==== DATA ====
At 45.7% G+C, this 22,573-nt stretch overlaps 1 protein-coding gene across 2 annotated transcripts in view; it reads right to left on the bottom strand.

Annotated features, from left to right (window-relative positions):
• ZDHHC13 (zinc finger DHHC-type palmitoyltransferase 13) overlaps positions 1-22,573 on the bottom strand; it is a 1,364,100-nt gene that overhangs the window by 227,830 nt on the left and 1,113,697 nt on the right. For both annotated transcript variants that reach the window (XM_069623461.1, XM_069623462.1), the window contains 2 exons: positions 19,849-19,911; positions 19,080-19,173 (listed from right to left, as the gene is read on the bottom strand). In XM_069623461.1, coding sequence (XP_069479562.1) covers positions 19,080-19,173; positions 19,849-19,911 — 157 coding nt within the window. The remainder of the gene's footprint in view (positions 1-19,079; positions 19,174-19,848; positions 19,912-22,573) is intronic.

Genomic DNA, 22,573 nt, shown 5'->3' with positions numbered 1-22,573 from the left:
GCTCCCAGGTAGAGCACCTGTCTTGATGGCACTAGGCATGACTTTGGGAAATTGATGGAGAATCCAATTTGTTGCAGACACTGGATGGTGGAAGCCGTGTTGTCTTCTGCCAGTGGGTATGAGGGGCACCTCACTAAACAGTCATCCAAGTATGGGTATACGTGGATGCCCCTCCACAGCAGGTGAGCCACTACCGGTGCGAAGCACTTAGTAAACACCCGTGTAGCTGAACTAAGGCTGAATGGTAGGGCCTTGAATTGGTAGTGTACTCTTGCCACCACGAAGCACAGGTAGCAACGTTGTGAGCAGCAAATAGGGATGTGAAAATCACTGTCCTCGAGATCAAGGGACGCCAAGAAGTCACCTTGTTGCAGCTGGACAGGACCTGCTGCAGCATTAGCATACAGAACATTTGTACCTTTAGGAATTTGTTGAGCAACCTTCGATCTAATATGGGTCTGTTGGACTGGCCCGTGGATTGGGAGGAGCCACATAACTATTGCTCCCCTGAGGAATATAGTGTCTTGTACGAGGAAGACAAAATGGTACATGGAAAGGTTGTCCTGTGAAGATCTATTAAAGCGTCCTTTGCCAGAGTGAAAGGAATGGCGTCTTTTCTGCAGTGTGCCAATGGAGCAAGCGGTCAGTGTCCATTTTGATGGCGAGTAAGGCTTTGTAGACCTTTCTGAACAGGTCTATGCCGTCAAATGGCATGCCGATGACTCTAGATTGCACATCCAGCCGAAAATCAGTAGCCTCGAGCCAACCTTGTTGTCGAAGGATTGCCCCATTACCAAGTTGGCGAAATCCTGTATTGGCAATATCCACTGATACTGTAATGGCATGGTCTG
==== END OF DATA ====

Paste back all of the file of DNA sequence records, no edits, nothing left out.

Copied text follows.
At 45.7% G+C, this 22,573-nt stretch overlaps 1 protein-coding gene across 2 annotated transcripts in view; it reads right to left on the bottom strand.

Annotated features, from left to right (window-relative positions):
• ZDHHC13 (zinc finger DHHC-type palmitoyltransferase 13) overlaps positions 1-22,573 on the bottom strand; it is a 1,364,100-nt gene that overhangs the window by 227,830 nt on the left and 1,113,697 nt on the right. For both annotated transcript variants that reach the window (XM_069623461.1, XM_069623462.1), the window contains 2 exons: positions 19,849-19,911; positions 19,080-19,173 (listed from right to left, as the gene is read on the bottom strand). In XM_069623461.1, coding sequence (XP_069479562.1) covers positions 19,080-19,173; positions 19,849-19,911 — 157 coding nt within the window. The remainder of the gene's footprint in view (positions 1-19,079; positions 19,174-19,848; positions 19,912-22,573) is intronic.

Genomic DNA, 22,573 nt, shown 5'->3' with positions numbered 1-22,573 from the left:
GCTCCCAGGTAGAGCACCTGTCTTGATGGCACTAGGCATGACTTTGGGAAATTGATGGAGAATCCAATTTGTTGCAGACACTGGATGGTGGAAGCCGTGTTGTCTTCTGCCAGTGGGTATGAGGGGCACCTCACTAAACAGTCATCCAAGTATGGGTATACGTGGATGCCCCTCCACAGCAGGTGAGCCACTACCGGTGCGAAGCACTTAGTAAACACCCGTGTAGCTGAACTAAGGCTGAATGGTAGGGCCTTGAATTGGTAGTGTACTCTTGCCACCACGAAGCACAGGTAGCAACGTTGTGAGCAGCAAATAGGGATGTGAAAATCACTGTCCTCGAGATCAAGGGACGCCAAGAAGTCACCTTGTTGCAGCTGGACAGGACCTGCTGCAGCATTAGCATACAGAACATTTGTACCTTTAGGAATTTGTTGAGCAACCTTCGATCTAATATGGGTCTGTTGGACTGGCCCGTGGATTGGGAGGAGCCACATAACTATTGCTCCCCTGAGGAATATAGTGTCTTGTACGAGGAAGACAAAATGGTACATGGAAAGGTTGTCCTGTGAAGATCTATTAAAGCGTCCTTTGCCAGAGTGAAAGGAATGGCGTCTTTTCTGCAGTGTGCCAATGGAGCAAGCGGTCAGTGTCCATTTTGATGGCGAGTAAGGCTTTGTAGACCTTTCTGAACAGGTCTATGCCGTCAAATGGCATGCCGATGACTCTAGATTGCACATCCAGCCGAAAATCAGTAGCCTCGAGCCAACCTTGTTGTCGAAGGATTGCCCCATTACCAAGTTGGCGAAATCCTGTATTGGCAATATCCACTGATACTGTAATGGCATGGTCTG